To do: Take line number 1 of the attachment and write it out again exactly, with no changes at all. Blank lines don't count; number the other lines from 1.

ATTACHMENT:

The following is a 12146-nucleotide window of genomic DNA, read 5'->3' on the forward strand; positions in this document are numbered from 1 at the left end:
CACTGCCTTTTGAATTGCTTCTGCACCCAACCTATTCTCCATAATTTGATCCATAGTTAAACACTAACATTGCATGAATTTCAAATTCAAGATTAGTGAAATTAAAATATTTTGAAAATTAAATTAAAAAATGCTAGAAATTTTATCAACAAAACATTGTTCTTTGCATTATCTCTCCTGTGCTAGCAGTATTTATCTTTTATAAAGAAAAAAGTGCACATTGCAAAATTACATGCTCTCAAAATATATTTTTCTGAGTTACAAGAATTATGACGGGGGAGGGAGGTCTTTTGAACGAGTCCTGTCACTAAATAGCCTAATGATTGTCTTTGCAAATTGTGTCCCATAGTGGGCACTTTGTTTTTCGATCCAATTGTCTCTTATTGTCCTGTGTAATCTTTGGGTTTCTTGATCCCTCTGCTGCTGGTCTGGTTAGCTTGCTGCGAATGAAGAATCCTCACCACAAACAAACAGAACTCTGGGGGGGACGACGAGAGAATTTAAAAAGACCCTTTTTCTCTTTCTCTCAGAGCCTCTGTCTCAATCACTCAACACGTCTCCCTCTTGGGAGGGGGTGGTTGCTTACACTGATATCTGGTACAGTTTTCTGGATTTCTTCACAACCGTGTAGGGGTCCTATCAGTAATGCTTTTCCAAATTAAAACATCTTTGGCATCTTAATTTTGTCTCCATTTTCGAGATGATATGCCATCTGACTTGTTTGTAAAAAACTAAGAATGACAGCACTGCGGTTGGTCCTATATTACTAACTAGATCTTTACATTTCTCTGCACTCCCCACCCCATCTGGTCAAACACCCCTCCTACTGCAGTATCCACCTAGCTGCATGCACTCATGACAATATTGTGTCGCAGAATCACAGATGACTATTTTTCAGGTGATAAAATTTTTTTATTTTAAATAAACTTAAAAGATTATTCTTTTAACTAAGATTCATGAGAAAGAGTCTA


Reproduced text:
The following is a 12146-nucleotide window of genomic DNA, read 5'->3' on the forward strand; positions in this document are numbered from 1 at the left end: